The Mediterranean Red Sea Star is a species of starfish, a marine invertebrate in the genus Echinaster, family Echinasteridae, order Spinulosida, class Asteroidea, phylum Echinodermata and kingdom Animalia.
This species occurs in the Eastern Atlantic Ocean and the Mediterranean Sea, where it is one of the most common starfish, although virtually absent from some localities. Its northern limit is the English Channel, but only on the French side. It is found at depths of 1 to 250 metres in a wide range of habitats, including rocky, sandy and muddy bottoms, and sea grass meadows, especially Posidonia oceanica and Zostera. Sometimes it can also hide under rocks.
The colour of the Mediterranean Red Sea Star is a vivid red to red-orange. There are usually 5 (rarely 4, 6 or 7) slender, cylindrical arms connected to the small central disc which are 8 to 15 cm long. The average arm span is 10 to 20 cm with a maximum of 30 cm. The ventral ambulacral grooves of each arm, carrying two rows of tube feet, can be closed. The tube feet have suckers, longitudinal retracting muscles and are erected by water pressure of the water-vascular system. The surface of the whole animal is armed with small spines of 1.5 mm length but which are completely covered by mucus of the glandular skin giving the body a soapy texture. There are also irregularly distributed elevations and craters from which the animal can extend its deep papulae (red gills) which help for respiration.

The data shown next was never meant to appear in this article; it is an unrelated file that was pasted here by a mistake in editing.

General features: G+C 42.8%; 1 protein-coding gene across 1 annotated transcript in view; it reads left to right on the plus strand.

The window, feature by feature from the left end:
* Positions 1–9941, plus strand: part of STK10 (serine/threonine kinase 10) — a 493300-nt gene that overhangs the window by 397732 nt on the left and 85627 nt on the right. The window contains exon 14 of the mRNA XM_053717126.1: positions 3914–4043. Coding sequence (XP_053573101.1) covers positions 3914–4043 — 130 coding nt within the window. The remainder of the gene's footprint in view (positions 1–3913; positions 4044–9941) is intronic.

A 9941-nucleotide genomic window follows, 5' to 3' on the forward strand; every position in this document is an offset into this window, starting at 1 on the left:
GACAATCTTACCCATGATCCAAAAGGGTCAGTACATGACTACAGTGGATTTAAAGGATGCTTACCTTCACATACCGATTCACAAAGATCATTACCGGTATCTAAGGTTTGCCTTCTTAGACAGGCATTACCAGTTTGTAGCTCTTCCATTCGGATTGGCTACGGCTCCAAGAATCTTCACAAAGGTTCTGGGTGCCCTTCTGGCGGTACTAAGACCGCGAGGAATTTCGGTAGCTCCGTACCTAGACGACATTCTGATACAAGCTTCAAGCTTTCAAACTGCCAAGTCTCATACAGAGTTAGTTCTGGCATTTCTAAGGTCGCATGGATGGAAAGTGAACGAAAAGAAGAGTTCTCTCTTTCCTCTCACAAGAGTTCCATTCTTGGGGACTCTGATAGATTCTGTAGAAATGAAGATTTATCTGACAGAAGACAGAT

Eggs are directly developing to young starfishes. There is no larval state.
This photo was taken at a depth of 8m at Xwejni Bay on Gozo’s north coast.
Photo taken by Brian Azzopardi